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I have spent a lot of time configuring my computer: shell scripts, path definitions, video settings, as well as lots of programs. The disk is ext3 formatted.

I would like to 1) move everything important to a different computer and and/or 2) transfer it all to a virtual machine that could be run in multiple locations, backed up, snapshotted, etc.

I suspect that I could start by just copying the whole directory, but I'd appreciate it if anyone knows a more optimal solution.



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migrated from Nov 4 '09 at 2:21

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ext3, right? Or maybe ext4? That would be a good thing to add. – Nathaniel Nov 4 '09 at 2:26
ext3 I updated my question, but how does this affect the answer? – David LeBauer Sep 24 '10 at 2:25
Boot off a rescue medium so the disk is not in use and then just TAR it over the wire to the new machine. There have to be a half dozen ways to do this (cpio/tar over ssh, to DVD, to USB, etc.). I'm assuming you only want to do it once. – mikebabcock Dec 8 '14 at 14:40
up vote 2 down vote accepted

If you're going to be doing this often, I would suggest making a custom live CD using a tool like remastersys. It's very easy to use and completely portable.

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That is a great solution. Thanks! – David LeBauer Sep 24 '10 at 2:32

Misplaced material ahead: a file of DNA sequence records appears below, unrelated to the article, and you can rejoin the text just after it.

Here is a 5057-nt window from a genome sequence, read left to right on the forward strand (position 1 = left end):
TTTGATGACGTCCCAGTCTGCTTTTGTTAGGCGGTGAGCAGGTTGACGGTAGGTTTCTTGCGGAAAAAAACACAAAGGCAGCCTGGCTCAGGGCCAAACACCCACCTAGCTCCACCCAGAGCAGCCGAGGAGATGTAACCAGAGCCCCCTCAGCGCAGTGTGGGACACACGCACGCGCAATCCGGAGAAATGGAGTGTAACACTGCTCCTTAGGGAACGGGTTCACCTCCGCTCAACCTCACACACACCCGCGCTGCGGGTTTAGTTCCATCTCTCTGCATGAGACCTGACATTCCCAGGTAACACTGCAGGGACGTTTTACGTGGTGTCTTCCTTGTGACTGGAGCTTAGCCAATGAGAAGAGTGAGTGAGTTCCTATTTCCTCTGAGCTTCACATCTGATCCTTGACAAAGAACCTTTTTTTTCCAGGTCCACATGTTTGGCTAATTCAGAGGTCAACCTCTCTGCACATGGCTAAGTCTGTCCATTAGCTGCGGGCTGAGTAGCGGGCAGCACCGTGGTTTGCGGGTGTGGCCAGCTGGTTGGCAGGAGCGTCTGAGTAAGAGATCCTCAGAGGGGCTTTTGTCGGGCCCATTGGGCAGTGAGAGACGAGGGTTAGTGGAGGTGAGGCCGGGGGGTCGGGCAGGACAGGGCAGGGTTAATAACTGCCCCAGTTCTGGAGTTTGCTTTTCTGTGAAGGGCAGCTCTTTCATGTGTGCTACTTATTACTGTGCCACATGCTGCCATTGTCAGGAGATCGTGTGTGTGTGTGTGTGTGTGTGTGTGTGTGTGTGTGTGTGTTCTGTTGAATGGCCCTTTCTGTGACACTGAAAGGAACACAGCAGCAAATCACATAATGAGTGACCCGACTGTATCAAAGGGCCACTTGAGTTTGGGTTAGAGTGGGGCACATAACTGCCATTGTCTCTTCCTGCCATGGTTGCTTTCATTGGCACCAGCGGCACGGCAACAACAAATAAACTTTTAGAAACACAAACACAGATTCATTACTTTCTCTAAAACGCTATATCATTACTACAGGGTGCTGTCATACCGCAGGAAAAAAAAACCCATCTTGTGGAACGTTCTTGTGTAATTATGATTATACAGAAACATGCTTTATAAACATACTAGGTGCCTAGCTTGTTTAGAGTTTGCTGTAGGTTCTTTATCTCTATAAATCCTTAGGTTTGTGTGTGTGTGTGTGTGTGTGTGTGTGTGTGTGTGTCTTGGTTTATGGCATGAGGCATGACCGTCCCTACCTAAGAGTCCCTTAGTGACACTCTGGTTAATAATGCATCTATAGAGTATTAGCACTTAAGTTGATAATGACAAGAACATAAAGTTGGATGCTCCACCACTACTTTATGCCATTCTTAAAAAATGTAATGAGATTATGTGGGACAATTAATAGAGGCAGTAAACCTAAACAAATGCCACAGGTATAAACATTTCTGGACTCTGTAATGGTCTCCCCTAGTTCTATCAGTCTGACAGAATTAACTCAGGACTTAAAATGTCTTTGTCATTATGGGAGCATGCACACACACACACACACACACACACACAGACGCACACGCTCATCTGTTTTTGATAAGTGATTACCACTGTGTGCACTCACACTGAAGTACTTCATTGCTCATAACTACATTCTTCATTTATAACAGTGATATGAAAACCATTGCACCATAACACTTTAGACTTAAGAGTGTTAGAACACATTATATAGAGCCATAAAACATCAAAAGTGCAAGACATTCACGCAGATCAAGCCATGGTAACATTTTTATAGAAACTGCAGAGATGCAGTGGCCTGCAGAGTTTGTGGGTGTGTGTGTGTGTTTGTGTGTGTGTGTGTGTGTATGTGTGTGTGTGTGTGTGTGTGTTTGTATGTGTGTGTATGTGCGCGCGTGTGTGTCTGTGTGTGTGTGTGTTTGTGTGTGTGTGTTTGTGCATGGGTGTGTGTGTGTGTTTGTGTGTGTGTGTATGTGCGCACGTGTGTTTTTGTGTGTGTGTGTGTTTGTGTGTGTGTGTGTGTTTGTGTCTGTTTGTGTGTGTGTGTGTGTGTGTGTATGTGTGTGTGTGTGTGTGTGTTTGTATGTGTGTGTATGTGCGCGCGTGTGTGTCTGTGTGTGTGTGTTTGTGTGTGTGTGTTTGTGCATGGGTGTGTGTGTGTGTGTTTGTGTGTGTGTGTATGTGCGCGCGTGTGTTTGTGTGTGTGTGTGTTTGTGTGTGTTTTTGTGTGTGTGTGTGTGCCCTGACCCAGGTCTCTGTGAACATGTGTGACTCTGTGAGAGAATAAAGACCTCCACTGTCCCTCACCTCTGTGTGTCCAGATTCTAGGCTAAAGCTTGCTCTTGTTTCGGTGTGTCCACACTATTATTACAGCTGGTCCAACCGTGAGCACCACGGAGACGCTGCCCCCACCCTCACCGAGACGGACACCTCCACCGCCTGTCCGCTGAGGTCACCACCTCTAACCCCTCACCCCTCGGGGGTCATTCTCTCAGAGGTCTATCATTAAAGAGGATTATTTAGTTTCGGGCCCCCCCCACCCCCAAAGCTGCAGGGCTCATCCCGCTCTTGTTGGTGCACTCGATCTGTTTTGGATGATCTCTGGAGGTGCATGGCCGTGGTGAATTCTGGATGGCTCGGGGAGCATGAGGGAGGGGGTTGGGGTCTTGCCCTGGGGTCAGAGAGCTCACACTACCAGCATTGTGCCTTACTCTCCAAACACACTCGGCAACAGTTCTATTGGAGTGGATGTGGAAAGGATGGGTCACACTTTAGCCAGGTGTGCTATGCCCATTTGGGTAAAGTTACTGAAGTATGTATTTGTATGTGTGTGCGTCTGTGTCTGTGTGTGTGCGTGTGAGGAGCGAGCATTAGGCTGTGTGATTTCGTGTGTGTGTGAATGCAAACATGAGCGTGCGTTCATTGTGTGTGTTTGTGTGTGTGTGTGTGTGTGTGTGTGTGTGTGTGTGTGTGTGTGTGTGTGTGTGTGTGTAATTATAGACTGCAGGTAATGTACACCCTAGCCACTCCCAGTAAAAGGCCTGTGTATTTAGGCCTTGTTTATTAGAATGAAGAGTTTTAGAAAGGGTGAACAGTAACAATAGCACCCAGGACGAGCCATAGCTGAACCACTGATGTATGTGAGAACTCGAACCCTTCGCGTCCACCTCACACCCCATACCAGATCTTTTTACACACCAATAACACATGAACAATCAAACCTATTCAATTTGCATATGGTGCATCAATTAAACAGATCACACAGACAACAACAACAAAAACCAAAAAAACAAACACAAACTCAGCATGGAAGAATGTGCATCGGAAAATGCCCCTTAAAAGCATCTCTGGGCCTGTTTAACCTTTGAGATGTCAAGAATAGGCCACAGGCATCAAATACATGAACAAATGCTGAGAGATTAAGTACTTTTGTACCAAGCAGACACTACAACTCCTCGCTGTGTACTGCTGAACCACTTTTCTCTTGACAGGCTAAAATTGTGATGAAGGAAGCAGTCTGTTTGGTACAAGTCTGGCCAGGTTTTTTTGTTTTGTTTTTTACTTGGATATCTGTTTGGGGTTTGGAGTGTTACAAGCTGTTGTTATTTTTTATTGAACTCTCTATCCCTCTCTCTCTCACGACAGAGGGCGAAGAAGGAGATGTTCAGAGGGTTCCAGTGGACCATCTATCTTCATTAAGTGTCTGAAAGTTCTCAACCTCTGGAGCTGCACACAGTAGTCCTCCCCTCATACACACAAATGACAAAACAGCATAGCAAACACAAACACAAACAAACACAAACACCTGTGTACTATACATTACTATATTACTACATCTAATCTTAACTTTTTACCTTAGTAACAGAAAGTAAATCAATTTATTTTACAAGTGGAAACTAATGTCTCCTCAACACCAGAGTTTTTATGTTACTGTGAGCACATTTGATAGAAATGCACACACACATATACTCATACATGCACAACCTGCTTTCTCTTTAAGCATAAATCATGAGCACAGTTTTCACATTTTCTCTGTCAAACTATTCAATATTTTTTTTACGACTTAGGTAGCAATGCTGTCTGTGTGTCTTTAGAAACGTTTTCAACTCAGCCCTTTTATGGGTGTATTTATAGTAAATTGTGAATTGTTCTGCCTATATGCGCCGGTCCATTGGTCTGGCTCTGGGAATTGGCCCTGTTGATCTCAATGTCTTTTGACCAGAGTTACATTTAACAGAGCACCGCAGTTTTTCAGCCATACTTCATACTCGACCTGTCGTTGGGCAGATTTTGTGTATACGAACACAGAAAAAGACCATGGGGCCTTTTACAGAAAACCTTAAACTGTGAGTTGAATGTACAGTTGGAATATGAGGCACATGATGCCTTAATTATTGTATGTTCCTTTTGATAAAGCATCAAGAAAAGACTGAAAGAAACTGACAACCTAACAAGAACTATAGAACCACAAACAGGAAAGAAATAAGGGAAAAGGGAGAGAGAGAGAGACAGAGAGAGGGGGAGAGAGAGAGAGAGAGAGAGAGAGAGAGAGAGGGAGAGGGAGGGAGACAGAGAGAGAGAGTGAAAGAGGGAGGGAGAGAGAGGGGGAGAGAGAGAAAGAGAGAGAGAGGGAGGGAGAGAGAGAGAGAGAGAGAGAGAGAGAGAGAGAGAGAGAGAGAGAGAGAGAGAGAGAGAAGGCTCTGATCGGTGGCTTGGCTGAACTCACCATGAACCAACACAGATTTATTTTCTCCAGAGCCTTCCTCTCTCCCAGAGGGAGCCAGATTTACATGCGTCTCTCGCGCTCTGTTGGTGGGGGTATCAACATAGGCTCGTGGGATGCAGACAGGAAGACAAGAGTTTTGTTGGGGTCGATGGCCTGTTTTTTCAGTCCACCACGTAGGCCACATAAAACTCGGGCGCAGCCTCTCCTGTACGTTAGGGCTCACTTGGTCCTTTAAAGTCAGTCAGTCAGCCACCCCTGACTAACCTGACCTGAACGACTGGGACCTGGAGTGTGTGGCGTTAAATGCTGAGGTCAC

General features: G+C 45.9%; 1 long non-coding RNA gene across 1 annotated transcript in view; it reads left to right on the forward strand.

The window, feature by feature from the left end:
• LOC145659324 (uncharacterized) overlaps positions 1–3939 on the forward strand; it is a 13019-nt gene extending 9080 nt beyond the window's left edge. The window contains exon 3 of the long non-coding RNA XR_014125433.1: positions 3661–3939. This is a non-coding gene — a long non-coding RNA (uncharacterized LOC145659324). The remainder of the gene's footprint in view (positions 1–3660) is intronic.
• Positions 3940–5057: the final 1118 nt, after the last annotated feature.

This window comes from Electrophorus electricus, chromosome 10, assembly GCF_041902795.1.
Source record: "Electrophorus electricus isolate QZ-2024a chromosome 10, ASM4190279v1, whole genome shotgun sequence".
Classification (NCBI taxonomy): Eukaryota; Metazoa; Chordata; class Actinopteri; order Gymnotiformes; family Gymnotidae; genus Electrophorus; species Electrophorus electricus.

You could back up /usr/local and your home directory into version control and then check out a copy for each system you run it on, this is also convenient when you make changes later.

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You can just copy the whole directory across. I used to provision machines like this:

  • boot from rescue CD
  • partition drive
  • copy entire filesystem using rsync-over-ssh (!)
  • rerun grub-install to install bootloader
  • run a script to change hostname and a few other settings
  • reboot into new system

The (!) is because you need to be slightly careful here with the rsync options. -x stops it trying to copy /proc and /sys. Numeric uid and gid is also a good idea. There are some files in /var that may also cause problems.

If you copy to a machine that has different hardware you may need to rebuild the initrd that has all the drivers in it. See your distro documentation for how to do this.

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Maybe you can try Clonezilla?

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Create a VirtualBox machine from your physical.

Step by step instructions:

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GParted on the Live CD has the capability of copying the entire system from one drive to another. That's how I was able to keep everything after my old hard drive was starting to die and have the new system up and running with all of my customizations in under an hour.

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